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Posts Tagged ‘politics’

(written in December 2011 and published in the European magazine in January 2012)

Who would have predicted this time last year that Britain’s relationship with the European Union, normally the preserve of only the most enthusiastic Europhiles and most hardened eurosceptics would feature as one of the most high profile debates of the year at the end of 2011?

Suddenly, the general public is starting to care greatly about this now explosive issue, which could potentially cause a problem for those parties and their leaders who had not given it a whole lot of thought before the last election.

So, how do Britain’s political parties differ on their official positions on the EU? Here, we will examine the websites of the Conservatives, Labour, and the Liberal Democrats, as the three leading parties in the UK today, along with the UK Independence Party, whose vocal commitment to withdrawal from the EU has resonated well with the general public in successive elections to the European Parliament as well as recent opinion polls.

A logical place to start is with the party already responsible for managing Britain’s relationship with the rest of the EU – the Conservatives. They may depend on the coalition with the Liberal Democrats to govern, but David Cameron proved who calls the shots on Europe at December’s now infamous summit.

Their website clearly states that the official position of the Conservative party is to remain an active member of the European Union, but not sanction the transfer of any additional powers without the explicit consent of the public through a referendum. Recent opinion polls suggest, therefore, that a Conservative Britain would refuse to commit itself to continued integration, raising questions over its membership of the EU altogether.

However, the Conservatives’ website also clearly states their belief that Britain’s membership of the EU is essential to effectively responding to the global challenges of international competitiveness, climate change, and poverty. The real question therefore is which is more important to the Prime Minister and his party: working with EU member states and institutions to meet those challenges or honouring their promise to the British people; and what would they do if these two priorities came into direct conflict? Unfortunately, the website doesn’t have an answer to that one.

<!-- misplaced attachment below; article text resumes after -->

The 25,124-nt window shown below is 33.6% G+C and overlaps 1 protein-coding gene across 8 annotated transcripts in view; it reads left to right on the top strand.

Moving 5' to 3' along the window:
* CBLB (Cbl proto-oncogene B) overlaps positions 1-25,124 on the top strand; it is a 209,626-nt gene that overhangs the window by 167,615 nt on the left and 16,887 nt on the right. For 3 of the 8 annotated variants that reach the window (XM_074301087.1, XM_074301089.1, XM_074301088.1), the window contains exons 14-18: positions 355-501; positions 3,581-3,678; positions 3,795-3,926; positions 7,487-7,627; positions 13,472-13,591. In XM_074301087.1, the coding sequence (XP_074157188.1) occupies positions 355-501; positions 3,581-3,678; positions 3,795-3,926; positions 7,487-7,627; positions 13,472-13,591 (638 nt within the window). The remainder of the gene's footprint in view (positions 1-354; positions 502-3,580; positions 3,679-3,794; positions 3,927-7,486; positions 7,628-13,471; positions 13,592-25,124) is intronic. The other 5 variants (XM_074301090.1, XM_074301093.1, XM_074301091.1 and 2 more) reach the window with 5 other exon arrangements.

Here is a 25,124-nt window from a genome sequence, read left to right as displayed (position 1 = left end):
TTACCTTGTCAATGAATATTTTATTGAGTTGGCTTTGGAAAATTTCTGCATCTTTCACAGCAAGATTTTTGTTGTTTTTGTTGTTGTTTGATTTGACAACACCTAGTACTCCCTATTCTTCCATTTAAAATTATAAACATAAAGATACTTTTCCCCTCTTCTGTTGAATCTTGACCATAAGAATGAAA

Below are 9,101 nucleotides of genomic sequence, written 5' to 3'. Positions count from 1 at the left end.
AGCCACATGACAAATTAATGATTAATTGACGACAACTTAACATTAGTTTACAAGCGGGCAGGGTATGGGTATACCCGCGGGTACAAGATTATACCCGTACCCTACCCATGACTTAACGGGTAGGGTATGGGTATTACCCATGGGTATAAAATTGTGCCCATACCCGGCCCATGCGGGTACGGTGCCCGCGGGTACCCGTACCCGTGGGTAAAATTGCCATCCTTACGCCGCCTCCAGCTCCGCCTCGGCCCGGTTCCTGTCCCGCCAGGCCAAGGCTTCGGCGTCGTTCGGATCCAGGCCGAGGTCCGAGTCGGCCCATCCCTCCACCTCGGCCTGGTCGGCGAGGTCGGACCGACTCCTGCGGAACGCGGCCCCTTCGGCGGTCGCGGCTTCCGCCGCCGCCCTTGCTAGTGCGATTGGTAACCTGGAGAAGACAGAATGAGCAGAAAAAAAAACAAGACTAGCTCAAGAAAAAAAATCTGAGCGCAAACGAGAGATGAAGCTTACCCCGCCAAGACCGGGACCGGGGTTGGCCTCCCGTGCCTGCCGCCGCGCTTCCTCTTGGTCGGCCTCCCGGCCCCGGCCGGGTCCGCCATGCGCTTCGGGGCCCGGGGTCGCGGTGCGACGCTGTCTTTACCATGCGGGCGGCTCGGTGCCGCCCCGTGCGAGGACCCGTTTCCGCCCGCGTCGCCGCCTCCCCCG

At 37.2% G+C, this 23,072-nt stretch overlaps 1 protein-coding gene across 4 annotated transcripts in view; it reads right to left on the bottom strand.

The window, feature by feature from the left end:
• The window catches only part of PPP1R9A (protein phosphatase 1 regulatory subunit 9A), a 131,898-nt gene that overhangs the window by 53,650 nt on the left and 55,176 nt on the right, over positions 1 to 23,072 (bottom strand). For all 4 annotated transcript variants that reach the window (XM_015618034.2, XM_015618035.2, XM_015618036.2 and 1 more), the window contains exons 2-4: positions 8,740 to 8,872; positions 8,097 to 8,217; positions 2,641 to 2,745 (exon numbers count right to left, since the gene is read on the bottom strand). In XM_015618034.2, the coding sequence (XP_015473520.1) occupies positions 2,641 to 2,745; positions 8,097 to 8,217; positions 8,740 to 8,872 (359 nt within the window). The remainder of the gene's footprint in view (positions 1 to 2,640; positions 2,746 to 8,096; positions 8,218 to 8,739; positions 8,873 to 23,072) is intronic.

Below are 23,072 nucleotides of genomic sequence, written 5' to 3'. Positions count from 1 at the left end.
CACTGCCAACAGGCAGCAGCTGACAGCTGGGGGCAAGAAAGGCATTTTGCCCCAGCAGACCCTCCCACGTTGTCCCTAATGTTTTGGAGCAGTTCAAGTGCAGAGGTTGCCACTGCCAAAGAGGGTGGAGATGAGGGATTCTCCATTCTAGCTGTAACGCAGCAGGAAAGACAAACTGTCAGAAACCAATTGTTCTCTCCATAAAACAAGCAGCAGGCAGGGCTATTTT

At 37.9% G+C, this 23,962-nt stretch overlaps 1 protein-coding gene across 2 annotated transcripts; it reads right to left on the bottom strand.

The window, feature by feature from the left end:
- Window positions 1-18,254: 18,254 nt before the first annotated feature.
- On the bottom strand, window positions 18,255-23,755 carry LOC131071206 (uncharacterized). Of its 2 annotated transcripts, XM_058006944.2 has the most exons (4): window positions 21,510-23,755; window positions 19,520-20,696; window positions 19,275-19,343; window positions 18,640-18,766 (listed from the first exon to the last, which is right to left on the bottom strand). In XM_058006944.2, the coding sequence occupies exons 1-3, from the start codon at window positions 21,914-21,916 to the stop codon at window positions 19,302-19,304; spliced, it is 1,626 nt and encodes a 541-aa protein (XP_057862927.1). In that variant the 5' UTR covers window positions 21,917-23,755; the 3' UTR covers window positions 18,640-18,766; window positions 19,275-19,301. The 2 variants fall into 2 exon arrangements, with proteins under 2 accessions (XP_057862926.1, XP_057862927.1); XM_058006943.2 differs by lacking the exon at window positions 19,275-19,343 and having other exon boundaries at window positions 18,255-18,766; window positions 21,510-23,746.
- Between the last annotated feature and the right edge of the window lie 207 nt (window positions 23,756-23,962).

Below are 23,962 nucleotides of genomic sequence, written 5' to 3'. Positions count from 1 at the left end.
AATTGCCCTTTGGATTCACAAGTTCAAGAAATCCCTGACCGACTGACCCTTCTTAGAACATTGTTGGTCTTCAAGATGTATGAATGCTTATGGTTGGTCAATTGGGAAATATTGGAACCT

David Cameron’s response to the Eurozone crisis has done little to clarify matters either. On the one hand, he has consistently called for more decisive action to resolve the crisis, stating that: the stability of the euro is vital to the recovery of the British economy; resolving the crisis requires the ability to make swift decisions; and the current process of every decision being signed off by 27 separate parliaments isn’t working. However, it is also the unequivocal position of Her Majesty’s Government that as far as the UK is concerned: the Eurozone crisis is not our problem; further EU integration is a threat to parliamentary sovereignty; so all future treaties must be approved both by Parliament and by referendum.

Interestingly, the position of the Conservatives’ coalition partners, the Liberal Democrats, bears a far closer resemblance to that of the official opposition, the Labour party, in so far as it is possible to discern a specific position that is. It would be far more accurate to say that when it comes to the EU, both agree with each other on the value of our membership of the EU and both disagree with the policies pursued by the Conservative party.